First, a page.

I think you did the right thing, medically, having the section, especially given the damage you sustained with your first. I can understand how you feel now, and you must be exhausted looking after twins while recovering from major surgery. I think there's a bit of a stigma around c-sections and there shouldn't be. You gave birth and don't let anyone tell you a section is the easy option. It's major surgery.

With my youngest (vaginal birth, very quick) I had a post-partum haemorrhage and spent her first night wired up to machines drifting in and out of conciousness. I barely realised she was there, I certainly couldn't touch her or care for her. And I did have PND afterwards. In the long term, it hasn't affected my relationship with her, she's 12 now and a delight but it definitely interrupted the bonding experience when she was newborn.

I think you may benefit from speaking to someone about the whole experience, but please be reassured that you chose the safest birth for you and your babies, it's okay to grieve for the lovely birth you feel you didn't have and that bonding can be a longer process than we are led to believe.

You didn't 'chicken out', there's no 'chickening out' when it comes to birth because there's no way you don't give birth. Whether it's vaginally or via c-section (planned or otherwise), you give birth and your body goes through trauma and upheaval. I guess it's like going skydiving, for some it will be a fabulous experience, for others, terrifying and leaving us with lasting damage but once you leave the plane/conceive, there is no such thing as chickening out. (Big hug for you xx)

puddock Fri 03-Jun-16 10:48:58

It sounds like you would benefit from a debrief from a Birth Afterthoughts service, where you talk with a midwife about the decisions, feelings, and outcomes surrounding both of your birth experiences. You can find out if it's offered locally on your NHS trust website or by contacting the supervisor of midwives.

Cherylene Fri 03-Jun-16 11:12:28

Hi - I had twins over 20years ago. They were my second. First baby was a very fast delivery (some tearing that caused issues and PPH but hey-ho!!) and the twins were also a fast delivery, both vaginal with no help and the second even turned to head down. So, on paper, perfect grin.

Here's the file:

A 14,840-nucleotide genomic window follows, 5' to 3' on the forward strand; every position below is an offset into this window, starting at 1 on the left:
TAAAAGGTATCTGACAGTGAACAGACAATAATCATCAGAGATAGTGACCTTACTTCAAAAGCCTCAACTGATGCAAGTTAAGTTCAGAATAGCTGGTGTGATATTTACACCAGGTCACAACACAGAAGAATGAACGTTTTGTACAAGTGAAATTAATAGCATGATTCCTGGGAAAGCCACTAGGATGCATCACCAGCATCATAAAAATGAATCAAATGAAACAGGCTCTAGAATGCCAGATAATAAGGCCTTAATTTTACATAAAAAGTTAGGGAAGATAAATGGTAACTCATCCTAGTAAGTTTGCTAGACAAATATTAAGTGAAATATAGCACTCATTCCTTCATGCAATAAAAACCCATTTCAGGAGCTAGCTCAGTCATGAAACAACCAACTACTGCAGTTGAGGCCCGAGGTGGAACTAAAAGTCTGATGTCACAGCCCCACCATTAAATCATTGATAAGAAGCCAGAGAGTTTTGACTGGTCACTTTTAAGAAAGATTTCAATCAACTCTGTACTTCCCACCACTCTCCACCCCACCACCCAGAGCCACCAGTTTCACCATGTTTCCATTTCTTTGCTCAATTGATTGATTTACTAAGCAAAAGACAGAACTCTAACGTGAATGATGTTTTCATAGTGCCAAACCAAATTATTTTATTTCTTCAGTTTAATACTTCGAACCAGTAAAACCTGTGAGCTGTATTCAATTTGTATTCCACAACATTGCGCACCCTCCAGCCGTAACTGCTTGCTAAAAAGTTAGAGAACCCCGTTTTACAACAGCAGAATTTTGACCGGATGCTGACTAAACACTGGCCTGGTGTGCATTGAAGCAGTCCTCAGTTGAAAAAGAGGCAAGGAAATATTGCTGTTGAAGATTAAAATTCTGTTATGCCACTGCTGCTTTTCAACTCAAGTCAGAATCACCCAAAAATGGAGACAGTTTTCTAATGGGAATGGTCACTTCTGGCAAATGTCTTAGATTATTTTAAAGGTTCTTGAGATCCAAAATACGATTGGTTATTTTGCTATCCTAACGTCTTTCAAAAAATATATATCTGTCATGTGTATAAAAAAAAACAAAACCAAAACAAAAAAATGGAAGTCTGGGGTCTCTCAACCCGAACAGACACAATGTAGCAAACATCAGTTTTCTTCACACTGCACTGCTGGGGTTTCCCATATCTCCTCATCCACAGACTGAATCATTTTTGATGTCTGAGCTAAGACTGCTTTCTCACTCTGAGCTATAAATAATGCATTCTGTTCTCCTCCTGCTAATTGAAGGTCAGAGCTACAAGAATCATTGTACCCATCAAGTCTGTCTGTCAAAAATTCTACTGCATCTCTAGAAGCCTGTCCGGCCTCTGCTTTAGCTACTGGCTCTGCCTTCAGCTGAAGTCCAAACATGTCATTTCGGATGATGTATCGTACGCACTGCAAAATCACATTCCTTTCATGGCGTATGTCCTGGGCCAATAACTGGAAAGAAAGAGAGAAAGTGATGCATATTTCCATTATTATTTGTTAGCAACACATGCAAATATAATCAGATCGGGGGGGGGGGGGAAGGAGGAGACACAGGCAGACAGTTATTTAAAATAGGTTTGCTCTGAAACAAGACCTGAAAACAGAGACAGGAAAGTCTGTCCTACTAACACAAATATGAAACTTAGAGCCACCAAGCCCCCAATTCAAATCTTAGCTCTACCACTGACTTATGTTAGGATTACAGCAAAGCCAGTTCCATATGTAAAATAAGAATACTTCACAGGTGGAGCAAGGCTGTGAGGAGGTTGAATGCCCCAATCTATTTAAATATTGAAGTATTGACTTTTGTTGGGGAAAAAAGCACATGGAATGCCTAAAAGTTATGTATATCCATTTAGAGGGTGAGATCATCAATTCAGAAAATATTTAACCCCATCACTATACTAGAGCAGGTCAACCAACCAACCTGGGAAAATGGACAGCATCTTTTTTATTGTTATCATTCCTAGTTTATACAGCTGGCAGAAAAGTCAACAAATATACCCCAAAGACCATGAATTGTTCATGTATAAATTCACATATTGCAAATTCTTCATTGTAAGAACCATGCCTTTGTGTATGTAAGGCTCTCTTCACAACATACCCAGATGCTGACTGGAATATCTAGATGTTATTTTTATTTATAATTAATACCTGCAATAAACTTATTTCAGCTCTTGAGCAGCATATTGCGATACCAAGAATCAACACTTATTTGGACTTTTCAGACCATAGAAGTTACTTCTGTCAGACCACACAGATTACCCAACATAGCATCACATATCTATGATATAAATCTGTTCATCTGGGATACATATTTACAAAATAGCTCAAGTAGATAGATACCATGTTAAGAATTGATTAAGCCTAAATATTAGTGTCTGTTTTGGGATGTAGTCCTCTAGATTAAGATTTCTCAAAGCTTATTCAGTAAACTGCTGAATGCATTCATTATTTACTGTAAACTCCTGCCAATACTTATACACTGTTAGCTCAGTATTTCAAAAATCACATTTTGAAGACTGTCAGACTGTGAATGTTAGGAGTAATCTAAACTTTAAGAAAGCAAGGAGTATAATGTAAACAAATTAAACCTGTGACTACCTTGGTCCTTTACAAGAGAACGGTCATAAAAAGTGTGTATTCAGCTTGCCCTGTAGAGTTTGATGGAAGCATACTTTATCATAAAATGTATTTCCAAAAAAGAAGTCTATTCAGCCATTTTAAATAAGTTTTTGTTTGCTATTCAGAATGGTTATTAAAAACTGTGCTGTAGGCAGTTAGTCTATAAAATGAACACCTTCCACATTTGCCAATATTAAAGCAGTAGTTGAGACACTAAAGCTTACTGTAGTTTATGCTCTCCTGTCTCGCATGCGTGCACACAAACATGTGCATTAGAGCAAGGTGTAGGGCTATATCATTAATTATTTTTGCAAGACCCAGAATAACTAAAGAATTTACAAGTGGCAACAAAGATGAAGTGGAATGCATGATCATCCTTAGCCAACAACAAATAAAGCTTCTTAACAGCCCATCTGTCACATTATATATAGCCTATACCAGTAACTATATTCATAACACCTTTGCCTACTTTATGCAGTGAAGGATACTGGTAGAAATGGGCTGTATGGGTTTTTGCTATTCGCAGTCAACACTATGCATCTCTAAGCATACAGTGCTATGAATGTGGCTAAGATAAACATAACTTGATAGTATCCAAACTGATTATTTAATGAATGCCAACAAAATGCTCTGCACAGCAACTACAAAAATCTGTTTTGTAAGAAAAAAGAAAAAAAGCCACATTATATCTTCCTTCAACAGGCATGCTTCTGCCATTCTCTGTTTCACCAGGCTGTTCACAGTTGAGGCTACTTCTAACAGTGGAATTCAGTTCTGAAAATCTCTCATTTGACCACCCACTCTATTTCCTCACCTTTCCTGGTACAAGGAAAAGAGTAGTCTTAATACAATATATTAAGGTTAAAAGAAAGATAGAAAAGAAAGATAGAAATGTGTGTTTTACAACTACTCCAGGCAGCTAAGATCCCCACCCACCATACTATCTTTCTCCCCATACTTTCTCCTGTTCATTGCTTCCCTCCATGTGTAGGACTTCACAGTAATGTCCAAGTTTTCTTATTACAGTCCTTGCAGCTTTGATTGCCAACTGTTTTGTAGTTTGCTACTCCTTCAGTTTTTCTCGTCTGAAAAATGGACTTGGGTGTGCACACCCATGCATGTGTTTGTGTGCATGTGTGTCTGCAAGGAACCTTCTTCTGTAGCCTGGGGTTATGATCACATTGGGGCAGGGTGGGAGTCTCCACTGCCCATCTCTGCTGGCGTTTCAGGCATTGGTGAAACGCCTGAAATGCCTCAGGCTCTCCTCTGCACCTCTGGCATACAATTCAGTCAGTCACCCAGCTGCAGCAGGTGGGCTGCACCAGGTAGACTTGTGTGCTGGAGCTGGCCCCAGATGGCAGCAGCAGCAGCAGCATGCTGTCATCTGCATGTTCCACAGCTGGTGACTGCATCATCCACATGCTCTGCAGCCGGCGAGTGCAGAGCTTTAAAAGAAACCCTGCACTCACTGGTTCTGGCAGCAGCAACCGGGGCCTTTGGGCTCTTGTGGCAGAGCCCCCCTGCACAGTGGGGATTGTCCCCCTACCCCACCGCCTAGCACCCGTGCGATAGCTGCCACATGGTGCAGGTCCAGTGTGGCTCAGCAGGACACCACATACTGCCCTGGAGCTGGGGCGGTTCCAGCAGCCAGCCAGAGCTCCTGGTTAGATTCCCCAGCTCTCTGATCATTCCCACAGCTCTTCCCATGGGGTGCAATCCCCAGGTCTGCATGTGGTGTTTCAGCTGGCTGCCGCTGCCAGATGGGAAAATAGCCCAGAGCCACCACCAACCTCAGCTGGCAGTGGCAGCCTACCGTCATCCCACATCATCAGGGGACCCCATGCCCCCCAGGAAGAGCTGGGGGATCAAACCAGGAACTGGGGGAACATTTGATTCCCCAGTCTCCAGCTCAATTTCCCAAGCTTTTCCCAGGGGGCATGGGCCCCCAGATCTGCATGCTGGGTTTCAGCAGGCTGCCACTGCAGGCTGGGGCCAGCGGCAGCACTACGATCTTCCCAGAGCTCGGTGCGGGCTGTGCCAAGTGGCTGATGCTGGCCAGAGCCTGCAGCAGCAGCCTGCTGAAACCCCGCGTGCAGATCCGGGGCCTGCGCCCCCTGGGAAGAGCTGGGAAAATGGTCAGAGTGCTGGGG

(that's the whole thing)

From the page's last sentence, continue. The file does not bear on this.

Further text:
However, it was not like that in real life. Instead of the team of professionals one is supposed to have, I had a very young junior doctor, acting on orders from the Registrar, who was in bed, and a midwife, who was a bit dippy and had to disappear half way through DT1's emergence to get the rubber gloves and delivery trolley.

They appeared to be following some tick list of how twins should be born, rather than taking any note of what was actually happening (or for that matter looking at notes from last time). So I had the young doctor fumbling about trying to break my waters and put in the needle in my arm (in case labour needed speeding up - which even he admitted was unlikely).

After that, they came very rapidly, DT1 was born in the side room with only DH, then we were dashed to the delivery room where DH, thankfully noticed that DT2's head was appearing (by then they had me in stirrups with the end of the bed missing) whilst the entourage, who had appeared by then, were busy faffing with their piles of instruments etc. He assures me he would have caught DD if she had dropped and there is no way he would have dropped her. He is a very good catch wink.

They then spent 2 weeks in SCBU where we were messed about with one person saying one thing, another saying another thing (our 'named nurse' went on a fortnight holiday the day after they were admitted confused as did the Consultant). I never got to sit and look at them like when I had the one, I and was always trying to pick them up alternately so that I wouldn't get attached to one more than the other confused.

From my point of view, it was totally utter chaos. No one seemed to know what they were doing until the Grand Finale. I was so glad that DD turned as I had no confidence that she would have been born safely if she had needed help. I was really scared for them. I have wanted another baby, but there is no way I would put myself through all that again.

If I had been in your position and had the choice, I would have gone for ELCS too. I think it was the best choice in the situation you were in.

Be kind to yourself. You have done a lot in the last few months and two babies and another child really isn't easy. I have a friend who had VBAC, shortly after this and we both felt that our experiences were a very long way from what we had hoped.

sunnysunnysumertime Fri 03-Jun-16 20:13:22

I doubt the bit about not feeling like the baby was part of your body is down to the CS itself. I had CS with DC1 and strongly felt like he was part of my body for ages just as you describe for your 1st. As PP said it sounds like u were let down by poor after care.

You could try writing down or talking about the birth you'd dreamed of and the birth you actually had and allowing yourself to let all your feelings about it out. Or if you feel this is affecting you day to day you might benefit from talking to someone about this. You could ask your GP to refer u to a counsellor. They would help you to work through the grief and feelings.